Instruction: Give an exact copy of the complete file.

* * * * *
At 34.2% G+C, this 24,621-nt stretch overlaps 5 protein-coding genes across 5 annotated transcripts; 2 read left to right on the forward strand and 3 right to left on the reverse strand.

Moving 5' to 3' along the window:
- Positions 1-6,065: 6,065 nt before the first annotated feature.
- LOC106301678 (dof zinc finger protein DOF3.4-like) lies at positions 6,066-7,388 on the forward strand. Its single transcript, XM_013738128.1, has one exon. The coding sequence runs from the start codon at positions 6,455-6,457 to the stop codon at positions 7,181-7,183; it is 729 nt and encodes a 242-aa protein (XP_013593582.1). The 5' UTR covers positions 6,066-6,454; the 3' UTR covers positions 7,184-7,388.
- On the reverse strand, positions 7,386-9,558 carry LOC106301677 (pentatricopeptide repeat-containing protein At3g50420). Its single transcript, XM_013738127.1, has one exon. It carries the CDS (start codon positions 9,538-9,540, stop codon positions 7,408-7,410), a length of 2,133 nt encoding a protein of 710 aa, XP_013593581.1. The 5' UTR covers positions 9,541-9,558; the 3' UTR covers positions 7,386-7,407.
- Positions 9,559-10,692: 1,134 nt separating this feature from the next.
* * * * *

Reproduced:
At 34.2% G+C, this 24,621-nt stretch overlaps 5 protein-coding genes across 5 annotated transcripts; 2 read left to right on the forward strand and 3 right to left on the reverse strand.

Moving 5' to 3' along the window:
- Positions 1-6,065: 6,065 nt before the first annotated feature.
- LOC106301678 (dof zinc finger protein DOF3.4-like) lies at positions 6,066-7,388 on the forward strand. Its single transcript, XM_013738128.1, has one exon. The coding sequence runs from the start codon at positions 6,455-6,457 to the stop codon at positions 7,181-7,183; it is 729 nt and encodes a 242-aa protein (XP_013593582.1). The 5' UTR covers positions 6,066-6,454; the 3' UTR covers positions 7,184-7,388.
- On the reverse strand, positions 7,386-9,558 carry LOC106301677 (pentatricopeptide repeat-containing protein At3g50420). Its single transcript, XM_013738127.1, has one exon. It carries the CDS (start codon positions 9,538-9,540, stop codon positions 7,408-7,410), a length of 2,133 nt encoding a protein of 710 aa, XP_013593581.1. The 5' UTR covers positions 9,541-9,558; the 3' UTR covers positions 7,386-7,407.
- Positions 9,559-10,692: 1,134 nt separating this feature from the next.